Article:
VICTORIA — People who have lost their jobs or had their wages cut will get a three-month break on BC Hydro bills, while small businesses are also eligible to apply for similar relief.
Premier John Horgan said Wednesday the credit for residential customers will be three times a household's average monthly bill over the past year and does not have to be repaid as part of the government's support package during the COVID-19 pandemic.
He said small businesses that are closed will not have to pay their power bills for three months and large industrial customers, including those operating mines and pulp mills, can opt to have 50 per cent of their electricity costs deferred.
BC Hydro rates will be cut for all customers by one per cent as of April 1 after the B.C. Utilities Commission provided interim approval of an application the utility submitted last August.
Eligible residential customers can apply for bill relief starting next week and small business applications will be accepted as of April 14, with the deadline for both categories set at June 30.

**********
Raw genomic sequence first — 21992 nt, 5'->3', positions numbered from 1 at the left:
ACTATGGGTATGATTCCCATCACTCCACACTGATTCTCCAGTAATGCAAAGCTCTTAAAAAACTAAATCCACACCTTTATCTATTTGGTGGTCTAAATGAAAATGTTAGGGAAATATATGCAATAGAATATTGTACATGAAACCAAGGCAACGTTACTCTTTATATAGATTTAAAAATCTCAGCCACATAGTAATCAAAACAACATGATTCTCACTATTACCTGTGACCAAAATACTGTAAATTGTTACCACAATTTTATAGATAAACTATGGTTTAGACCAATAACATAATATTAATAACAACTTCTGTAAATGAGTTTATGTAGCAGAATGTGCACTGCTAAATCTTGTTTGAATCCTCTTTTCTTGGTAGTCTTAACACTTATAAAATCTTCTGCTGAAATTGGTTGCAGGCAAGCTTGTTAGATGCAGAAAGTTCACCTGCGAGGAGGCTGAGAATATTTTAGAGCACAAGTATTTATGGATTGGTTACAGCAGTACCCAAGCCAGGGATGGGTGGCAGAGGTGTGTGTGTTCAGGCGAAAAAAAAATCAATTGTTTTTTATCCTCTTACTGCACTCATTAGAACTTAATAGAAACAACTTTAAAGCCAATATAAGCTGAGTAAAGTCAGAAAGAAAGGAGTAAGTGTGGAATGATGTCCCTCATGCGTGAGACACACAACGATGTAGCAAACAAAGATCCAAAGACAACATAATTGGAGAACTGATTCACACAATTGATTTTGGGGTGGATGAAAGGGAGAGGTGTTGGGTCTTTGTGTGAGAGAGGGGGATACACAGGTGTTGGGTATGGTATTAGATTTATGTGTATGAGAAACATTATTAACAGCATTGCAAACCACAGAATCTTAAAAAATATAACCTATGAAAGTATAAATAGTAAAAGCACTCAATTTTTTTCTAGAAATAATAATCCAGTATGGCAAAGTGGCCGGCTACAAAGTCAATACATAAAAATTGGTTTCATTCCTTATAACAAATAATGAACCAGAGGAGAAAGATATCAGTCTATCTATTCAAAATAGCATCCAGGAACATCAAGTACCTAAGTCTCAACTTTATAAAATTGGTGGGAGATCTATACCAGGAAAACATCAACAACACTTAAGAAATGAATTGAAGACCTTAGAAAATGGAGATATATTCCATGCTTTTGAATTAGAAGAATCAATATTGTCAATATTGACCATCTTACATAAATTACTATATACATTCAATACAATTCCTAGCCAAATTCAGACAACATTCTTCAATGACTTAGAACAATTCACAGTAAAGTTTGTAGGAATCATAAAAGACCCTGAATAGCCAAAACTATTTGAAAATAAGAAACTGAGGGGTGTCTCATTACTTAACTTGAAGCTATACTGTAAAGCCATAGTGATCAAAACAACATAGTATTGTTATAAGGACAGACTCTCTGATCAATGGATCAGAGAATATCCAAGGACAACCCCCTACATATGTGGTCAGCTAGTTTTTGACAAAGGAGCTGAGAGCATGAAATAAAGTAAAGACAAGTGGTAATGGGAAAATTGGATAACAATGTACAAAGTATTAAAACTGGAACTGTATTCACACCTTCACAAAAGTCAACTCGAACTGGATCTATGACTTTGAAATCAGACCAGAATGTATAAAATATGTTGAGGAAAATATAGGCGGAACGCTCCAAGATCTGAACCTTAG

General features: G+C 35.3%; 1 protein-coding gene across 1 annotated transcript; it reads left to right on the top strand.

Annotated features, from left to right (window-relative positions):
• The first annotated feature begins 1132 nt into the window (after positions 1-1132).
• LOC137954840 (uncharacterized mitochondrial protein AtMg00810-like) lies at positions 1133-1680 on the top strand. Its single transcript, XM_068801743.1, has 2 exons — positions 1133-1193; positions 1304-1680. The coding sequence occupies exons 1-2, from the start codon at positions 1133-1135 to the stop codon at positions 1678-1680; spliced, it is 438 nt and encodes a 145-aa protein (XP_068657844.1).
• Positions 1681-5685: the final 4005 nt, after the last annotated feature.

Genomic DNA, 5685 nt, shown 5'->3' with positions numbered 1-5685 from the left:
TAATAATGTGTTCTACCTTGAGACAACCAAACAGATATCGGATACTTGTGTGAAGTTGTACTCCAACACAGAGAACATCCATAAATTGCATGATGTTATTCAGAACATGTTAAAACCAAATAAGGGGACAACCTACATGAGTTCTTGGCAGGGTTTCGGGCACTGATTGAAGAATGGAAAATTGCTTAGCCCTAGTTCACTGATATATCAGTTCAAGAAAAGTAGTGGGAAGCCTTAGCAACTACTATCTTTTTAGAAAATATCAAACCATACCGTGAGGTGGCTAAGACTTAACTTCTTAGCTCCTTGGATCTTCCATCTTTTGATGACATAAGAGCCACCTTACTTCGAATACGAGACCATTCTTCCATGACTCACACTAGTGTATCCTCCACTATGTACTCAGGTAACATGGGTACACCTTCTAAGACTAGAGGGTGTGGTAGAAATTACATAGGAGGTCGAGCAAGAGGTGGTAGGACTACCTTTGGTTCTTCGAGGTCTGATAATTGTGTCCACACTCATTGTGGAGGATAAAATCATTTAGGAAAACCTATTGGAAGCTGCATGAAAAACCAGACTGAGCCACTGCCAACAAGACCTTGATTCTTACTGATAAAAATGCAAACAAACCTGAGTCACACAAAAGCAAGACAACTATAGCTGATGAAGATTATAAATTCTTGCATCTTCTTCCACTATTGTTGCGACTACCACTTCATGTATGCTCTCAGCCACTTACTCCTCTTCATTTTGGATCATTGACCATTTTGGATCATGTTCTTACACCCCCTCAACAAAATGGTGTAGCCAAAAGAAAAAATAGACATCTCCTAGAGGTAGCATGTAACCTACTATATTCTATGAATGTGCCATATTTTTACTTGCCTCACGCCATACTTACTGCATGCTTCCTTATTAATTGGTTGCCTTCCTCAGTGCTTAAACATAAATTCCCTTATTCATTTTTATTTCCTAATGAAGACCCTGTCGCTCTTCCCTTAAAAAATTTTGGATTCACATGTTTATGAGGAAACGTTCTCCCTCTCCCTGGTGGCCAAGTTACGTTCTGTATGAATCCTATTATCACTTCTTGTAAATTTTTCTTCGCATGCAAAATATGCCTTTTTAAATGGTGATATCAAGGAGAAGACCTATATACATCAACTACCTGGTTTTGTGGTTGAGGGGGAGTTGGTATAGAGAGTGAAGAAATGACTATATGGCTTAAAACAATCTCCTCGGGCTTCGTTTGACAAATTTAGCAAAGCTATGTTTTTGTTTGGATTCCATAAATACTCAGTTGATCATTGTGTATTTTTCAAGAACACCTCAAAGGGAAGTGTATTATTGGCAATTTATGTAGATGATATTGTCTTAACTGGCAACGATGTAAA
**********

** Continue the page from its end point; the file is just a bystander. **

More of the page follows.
Energy Minister Bruce Ralston said the three-month break also applies to those who are in quarantine or are caring for young children, with the average savings over three months expected to be about $477.
"In fact, during the summer, since many people's bill tends to decline, the credit may carry someone a little bit further than three months," he told a news conference on Wednesday.
"We are working with BC Hydro to make sure there is a simple and streamlined process for customers to apply for relief so we can implement these new measures as soon and as effectively as is possible. But we wanted to let people know more relief is coming."
Large industries deferring 50 per cent of their bills will be required to make their first repayment in September.
Ralston said the cost to BC Hydro to provide relief for residential and small-business customers is up to $90 million.
Horgan said the province is co-ordinating these temporary support programs with the federal government.
This report by The Canadian Press was first published April 1, 2020.